Day after day we replayed the scenario:  American Airlines; Miami; turbulence, debris.  I asked her to be sure:  "Elizabeth, are you the pilot, or the airplane?"  "I'm the airplane!  I'm a 747!  I was on the runway with those other planes and they couldn't beat me.  I'm the fastest one!  I have red, white, and blue painted all over my fuselage!"

"Are you the stewardess?" she asked, eyeing me as though dubious of my qualifications.  "No, I'm Air Traffic Control," I said.

The bell rang and with that she wanted clearance for take off.  "747, cleared for takeoff!"

"Roger!" and off she flew to her classroom, arms atilt and backpack flapping.

She brought me two pieces of construction paper the next day.  One gray and shaped like a submarine with three stripes running the length in red, white, and blue pastel chalk.  The other is the AA logo, red and blue on white paper.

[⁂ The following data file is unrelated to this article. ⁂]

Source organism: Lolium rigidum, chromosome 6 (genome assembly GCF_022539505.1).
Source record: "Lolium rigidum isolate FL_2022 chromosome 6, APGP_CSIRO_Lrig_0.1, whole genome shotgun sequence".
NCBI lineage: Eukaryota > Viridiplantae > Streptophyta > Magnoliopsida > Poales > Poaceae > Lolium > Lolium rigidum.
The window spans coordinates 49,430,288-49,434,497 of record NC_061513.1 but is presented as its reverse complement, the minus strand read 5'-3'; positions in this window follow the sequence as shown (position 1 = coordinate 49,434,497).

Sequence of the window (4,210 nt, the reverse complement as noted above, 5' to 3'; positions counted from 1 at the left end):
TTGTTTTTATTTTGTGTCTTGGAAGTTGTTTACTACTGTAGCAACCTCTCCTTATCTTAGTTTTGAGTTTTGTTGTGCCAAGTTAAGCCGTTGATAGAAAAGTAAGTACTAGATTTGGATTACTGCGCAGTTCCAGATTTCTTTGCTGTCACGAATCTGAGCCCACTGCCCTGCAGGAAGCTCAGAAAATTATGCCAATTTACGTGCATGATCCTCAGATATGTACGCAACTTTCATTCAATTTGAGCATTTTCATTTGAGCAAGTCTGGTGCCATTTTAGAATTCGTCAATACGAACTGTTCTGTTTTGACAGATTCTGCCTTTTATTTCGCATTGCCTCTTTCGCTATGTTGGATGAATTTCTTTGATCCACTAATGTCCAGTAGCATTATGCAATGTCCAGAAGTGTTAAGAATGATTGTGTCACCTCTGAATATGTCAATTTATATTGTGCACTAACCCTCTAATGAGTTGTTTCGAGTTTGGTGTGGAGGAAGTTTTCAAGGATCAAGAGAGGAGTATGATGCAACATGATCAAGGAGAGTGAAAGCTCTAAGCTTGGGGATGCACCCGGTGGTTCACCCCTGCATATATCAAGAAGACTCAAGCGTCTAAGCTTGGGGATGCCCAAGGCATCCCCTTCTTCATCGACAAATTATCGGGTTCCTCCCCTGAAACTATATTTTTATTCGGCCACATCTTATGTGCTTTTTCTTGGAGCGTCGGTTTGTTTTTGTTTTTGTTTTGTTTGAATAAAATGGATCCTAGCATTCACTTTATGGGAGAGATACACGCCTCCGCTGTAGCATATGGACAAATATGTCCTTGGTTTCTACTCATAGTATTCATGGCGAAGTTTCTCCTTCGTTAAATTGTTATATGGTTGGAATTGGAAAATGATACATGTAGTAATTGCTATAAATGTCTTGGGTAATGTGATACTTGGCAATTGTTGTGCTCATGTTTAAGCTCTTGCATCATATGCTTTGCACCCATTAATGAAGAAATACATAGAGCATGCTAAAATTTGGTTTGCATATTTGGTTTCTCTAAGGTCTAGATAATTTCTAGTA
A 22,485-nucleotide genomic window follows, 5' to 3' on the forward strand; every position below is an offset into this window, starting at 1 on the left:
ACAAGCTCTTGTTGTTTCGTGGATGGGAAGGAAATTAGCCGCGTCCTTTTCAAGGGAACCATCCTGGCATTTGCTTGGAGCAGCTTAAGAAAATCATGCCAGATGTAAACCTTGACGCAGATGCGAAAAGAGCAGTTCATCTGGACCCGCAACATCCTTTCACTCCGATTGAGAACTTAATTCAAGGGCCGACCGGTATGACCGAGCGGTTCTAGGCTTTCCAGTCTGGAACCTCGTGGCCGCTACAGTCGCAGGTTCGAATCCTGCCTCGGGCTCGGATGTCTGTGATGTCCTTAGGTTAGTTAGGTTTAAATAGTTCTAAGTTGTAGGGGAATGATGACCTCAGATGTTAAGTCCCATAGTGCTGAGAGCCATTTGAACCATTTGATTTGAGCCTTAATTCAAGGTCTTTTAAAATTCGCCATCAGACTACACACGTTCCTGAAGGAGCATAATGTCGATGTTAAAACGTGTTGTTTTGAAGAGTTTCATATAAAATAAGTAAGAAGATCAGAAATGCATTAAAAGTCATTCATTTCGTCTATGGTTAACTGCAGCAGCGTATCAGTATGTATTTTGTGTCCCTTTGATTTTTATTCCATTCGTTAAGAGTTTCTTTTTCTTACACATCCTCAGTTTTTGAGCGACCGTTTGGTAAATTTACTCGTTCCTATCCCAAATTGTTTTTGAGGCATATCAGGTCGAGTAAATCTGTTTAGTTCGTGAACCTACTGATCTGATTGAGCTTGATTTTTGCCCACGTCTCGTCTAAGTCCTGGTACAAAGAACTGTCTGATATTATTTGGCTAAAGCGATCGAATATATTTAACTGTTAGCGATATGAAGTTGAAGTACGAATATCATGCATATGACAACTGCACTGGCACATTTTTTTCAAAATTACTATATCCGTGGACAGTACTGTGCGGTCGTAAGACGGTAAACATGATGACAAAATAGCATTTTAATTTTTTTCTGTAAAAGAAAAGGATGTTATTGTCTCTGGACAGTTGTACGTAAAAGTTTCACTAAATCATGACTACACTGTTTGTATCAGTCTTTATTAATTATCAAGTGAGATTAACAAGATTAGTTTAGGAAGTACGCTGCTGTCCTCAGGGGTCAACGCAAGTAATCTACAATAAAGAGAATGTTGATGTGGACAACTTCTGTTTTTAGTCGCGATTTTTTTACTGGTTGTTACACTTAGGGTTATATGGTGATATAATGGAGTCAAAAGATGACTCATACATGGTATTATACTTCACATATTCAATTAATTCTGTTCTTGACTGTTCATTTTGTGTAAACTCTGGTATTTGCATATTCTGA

On about the 200th day she approached me and tapped the AA logo I became perverse.  "What does this stand for?" she said. 

"Alcoholics Anonymous?"  "No."

"Aardvarks and Apples?"  "No."

"Artichokes and Anchovies?"  "No!" 

I could have gone on and she sensed it.  "American Airlines!" she declared with a little pat of her foot.

Students scuffled in the cafeteria one day.  Elizabeth said she was taking on fuel so she didn't see everything.  But she dwelled on it.  She worked it into the routine for weeks.  Did I see what happened?  Neither did she.  She was taking on fuel when all of a sudden, pow!  "So I just took off!"

Mucus forms a shiny sheet between her nose and upper lip.  I began carrying tissues for this reason.  Now when I hand one to her, she smears and smears, only to have it begin again. 

One of our campus supervisors observed this ritual day after day.  She called me on the walkie talkie from across the quad.  "You're going straight to heaven, you know."